# 5.2: Multielectron Atoms

### The Stern-Gerlach Experiment

We’ve established that for the hydrogen atom, the angular momentum of the electron’s orbital motion has values \(\sqrt{l(l+1)}\hbar\), where \(l=0, 1, 2, \dots\) , and the component of angular momentum in the z-direction is \(m\hbar\), where \(m\) takes integer values \(- l, - l + 1, \dots , +l\). This means that if we measure the angle between the total angular momentum and the z-axis, there can only be \(2l +1\) possible answers, the total angular momentum cannot point in an arbitrary direction relative to the *z*-axis, odd though this conclusion seems. This is sometimes called “space quantization”.

The total angular momentum of an electron cannot point in an arbitrary direction.

Is there any way we can actually *see* some effect of this directional quantization? The answer is yes—because the electron moving around its orbit is a tiny loop of electric current, and, therefore, an electromagnet. So, if we switch on a magnetic field in the direction of the *z*-axis, the energy of the atom will depend on the degree of alignment of its magnetic moment with the external applied magnetic field. The magnetic field from a small current loop is like that from a small bar magnet aligned along the axis of the loop.

The simplest way to see how the potential energy of the little magnet depends on which way it’s pointing relative to the field is to take a little bar with an N pole of strength \(+p\) at one end, an S pole of strength \(-p\) at the other end. Think of a compass needle, of length \(d\), say. The magnetic moment is defined as pole strength multiplied by distance between the poles, \(\mu=pd\), and is considered to be a vector pointing along the axis of the magnet, from S to N. The potential energy of this little magnet in an external field \(H\) is \(-\mu H\), lowest when the magnet is fully aligned with the field. It is easy to check this: counting as zero potential energy the magnet at right angles with the field, the work needed to point it at an angle \(\theta\) is \(2p(d/2)\cos\theta\) .

The magnetic moment of a current \(I\) going in a circle around an area \(A\) is just \(IA\). The electron has charge \(e\), and speed \(v\), so goes around \(v/2\pi r\) times per second. In other words, if you stand at one point in the orbit, the total charge passing you per second is \(ev/2\pi r = I\). Hence the magnetic moment, usually denoted \(\mu_L = IA\), is \(\pi r^2ev/2\pi r = rev/2\). The angular momentum is \(L = mvr\), so

\[ \mu_L = \dfrac{eL}{2m}. \label{5.2.1}\]

Thus if the electron is in an \(l=1\) orbit, the current will generate a magnetic moment \(e\hbar/2m\), which is 9.3 × 10^{-24} joules per tesla, or 5.8 × 10^{-5} eV per tesla. Note that this means in a one tesla field an atomic energy level will move ~10^{-4} eV, an easily detectable shift in spectral lines will result.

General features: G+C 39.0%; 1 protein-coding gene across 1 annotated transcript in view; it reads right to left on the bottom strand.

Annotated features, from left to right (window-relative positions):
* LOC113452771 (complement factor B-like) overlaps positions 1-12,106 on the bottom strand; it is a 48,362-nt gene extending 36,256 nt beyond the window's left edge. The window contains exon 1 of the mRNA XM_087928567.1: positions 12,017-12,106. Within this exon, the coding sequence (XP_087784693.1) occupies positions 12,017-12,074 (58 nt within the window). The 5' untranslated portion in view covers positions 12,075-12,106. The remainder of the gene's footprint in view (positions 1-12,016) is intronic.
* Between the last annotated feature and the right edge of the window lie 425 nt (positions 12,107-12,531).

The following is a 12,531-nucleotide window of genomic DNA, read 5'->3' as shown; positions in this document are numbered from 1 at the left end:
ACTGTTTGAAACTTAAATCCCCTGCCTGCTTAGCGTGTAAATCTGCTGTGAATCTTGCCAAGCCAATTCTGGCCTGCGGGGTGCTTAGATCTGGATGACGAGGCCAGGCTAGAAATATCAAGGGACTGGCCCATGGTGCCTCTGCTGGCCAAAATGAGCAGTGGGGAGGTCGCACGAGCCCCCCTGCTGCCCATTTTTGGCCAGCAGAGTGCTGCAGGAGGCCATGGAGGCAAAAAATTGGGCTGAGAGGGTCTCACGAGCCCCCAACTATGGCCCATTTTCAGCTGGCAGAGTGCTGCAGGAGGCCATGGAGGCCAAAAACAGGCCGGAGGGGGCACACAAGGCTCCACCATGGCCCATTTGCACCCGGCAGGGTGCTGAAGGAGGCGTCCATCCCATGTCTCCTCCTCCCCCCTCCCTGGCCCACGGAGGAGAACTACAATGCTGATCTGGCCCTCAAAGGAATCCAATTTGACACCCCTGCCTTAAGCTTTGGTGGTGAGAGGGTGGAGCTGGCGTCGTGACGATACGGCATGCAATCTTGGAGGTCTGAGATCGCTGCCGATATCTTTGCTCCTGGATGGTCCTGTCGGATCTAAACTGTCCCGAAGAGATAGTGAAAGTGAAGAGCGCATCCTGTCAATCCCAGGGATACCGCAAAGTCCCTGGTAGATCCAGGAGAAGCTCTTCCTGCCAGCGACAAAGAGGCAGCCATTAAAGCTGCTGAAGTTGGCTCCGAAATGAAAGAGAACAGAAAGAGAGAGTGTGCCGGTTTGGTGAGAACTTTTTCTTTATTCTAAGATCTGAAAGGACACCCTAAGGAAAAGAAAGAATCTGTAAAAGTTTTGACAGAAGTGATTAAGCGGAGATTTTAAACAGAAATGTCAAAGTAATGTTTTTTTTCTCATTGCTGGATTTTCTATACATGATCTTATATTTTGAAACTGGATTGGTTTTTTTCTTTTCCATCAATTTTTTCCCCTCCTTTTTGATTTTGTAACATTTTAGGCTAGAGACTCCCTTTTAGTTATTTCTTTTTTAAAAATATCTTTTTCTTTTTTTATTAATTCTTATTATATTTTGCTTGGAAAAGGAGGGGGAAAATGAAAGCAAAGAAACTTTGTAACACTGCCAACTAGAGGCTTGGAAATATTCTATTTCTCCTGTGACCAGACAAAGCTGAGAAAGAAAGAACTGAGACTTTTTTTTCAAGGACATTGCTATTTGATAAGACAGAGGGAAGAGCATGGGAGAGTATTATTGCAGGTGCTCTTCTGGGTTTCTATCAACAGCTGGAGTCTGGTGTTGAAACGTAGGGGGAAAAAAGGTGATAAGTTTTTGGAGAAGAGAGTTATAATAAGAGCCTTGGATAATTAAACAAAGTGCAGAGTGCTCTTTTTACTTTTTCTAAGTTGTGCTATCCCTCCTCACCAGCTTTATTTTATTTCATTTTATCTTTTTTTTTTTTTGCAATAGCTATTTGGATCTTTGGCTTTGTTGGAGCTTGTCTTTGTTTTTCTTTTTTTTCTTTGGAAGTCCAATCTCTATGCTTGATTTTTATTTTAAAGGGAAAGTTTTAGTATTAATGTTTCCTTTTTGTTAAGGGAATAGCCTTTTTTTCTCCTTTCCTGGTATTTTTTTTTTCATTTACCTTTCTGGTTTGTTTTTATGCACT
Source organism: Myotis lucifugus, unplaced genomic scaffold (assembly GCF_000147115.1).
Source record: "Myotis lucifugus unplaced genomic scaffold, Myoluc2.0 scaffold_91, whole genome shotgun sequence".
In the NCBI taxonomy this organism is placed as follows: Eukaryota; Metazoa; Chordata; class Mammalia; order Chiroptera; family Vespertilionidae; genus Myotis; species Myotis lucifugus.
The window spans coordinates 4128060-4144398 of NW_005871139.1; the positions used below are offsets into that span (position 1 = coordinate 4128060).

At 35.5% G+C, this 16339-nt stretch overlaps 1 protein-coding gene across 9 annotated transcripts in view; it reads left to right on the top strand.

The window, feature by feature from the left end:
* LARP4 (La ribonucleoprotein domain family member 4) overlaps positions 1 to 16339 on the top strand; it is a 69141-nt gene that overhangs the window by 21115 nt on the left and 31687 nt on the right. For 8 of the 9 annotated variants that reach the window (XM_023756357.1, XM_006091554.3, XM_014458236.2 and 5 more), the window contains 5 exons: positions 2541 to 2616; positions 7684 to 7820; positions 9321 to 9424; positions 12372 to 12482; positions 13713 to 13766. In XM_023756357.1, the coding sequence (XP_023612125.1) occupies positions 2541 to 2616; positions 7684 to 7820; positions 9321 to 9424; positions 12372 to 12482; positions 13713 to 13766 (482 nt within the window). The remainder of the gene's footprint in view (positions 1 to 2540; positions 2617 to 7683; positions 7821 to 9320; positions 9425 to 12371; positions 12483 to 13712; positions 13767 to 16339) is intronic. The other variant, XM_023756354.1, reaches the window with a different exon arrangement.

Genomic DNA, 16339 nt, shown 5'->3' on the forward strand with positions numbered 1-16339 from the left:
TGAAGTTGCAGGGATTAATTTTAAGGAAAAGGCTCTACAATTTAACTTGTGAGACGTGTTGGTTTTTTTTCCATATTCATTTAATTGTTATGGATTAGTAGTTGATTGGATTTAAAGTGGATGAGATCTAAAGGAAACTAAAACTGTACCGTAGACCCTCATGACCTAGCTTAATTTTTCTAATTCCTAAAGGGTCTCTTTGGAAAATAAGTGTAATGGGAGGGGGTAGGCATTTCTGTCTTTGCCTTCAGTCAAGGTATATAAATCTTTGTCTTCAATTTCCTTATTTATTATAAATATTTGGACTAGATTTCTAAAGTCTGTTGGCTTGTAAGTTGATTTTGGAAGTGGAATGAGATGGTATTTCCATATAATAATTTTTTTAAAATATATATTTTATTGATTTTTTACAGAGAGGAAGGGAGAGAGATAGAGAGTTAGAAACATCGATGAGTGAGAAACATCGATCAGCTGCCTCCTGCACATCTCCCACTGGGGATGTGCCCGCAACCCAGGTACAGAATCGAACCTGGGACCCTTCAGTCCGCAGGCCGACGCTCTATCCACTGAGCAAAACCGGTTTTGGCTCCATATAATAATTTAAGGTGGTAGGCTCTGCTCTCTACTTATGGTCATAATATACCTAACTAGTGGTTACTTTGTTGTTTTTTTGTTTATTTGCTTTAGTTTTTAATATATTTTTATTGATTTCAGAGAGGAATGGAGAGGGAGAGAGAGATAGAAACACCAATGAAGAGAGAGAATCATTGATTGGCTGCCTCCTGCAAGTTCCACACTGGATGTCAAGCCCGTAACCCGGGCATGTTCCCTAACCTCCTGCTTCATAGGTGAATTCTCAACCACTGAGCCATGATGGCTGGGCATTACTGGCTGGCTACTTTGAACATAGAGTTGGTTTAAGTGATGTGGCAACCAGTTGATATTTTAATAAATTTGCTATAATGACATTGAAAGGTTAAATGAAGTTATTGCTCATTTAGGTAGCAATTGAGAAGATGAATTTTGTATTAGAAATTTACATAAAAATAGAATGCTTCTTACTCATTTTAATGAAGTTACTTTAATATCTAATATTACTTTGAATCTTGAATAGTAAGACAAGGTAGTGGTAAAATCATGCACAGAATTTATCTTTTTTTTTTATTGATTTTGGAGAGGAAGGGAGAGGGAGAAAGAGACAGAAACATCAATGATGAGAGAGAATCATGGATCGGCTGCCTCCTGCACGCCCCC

But there is a more direct way to see how the atoms are oriented, the Stern Gerlach apparatus (1922). In this experiment, a beam of atoms is sent into a *nonuniform* magnetic field. This means the north and south poles of a small bar magnet would feel different strength forces, so there would be a net force on a small magnet, and hence on an atom. Furthermore, the direction of this force would depend on the orientation of the dipole.

Suppose the nonuniform field is pointing upwards, and is stronger at the top. Then a small bar magnet oriented vertically with the north pole on top will be pushed upwards, because the north pole will be experiencing the stronger force. If the south pole is on top, the magnet will be pushed downwards. If the magnet is horizontal, there will be no net force (assuming magnetic field strength varies only negligibly in the horizontal direction).

Imagine, then, a stream of atoms with magnetic moments entering a region of magnetic field as described. Each atom will feel a vertical force depending on the orientation of its magnetic moment. If with no magnetic field present the stream of atoms formed a dot on a screen after passing through the apparatus, on switching on the field one would expect the dot to be stretched into a vertical line, if one assumed equal likelihood of all orientations of the magnetic moment. However, the quantum theory predicts that this is not the case—we have argued that for \(l=1\), say, there are only three allowed orientations of the magnet (atom) relative to the field. Therefore, we would predict that three dots (or, more realistically, blobs) would appear on the screen, not a continuous line.

In fact, when the experiment was carried out, there was a very surprising result. Perhaps the most dramatic form of the new result came later, in 1927, when *ground state *\(l = 0\)* hydrogen atoms* were used (Phipps and Taylor, Phys Rev** 29, **309). Such atoms have *no* orbital angular momentum, and therefore no orbital current, and were not expected to show magnetic effects. Yet on going through the Stern-Gerlach apparatus, the beam of hydrogen atoms *split into two*! This was difficult to interpret, because the least allowed angular momentum, \(l=1\), would give three blobs, and \(l=0\) would give only one. You might expect a mixture to give one strong blob and two weak ones, but two equal blobs didn’t seem possible, theoretically. Stern and Gerlach had themselves seen two blobs with silver atoms in 1922. We mention the hydrogen case first because it was by far the best understood atom (and still is!) so the need for new physics was clearest.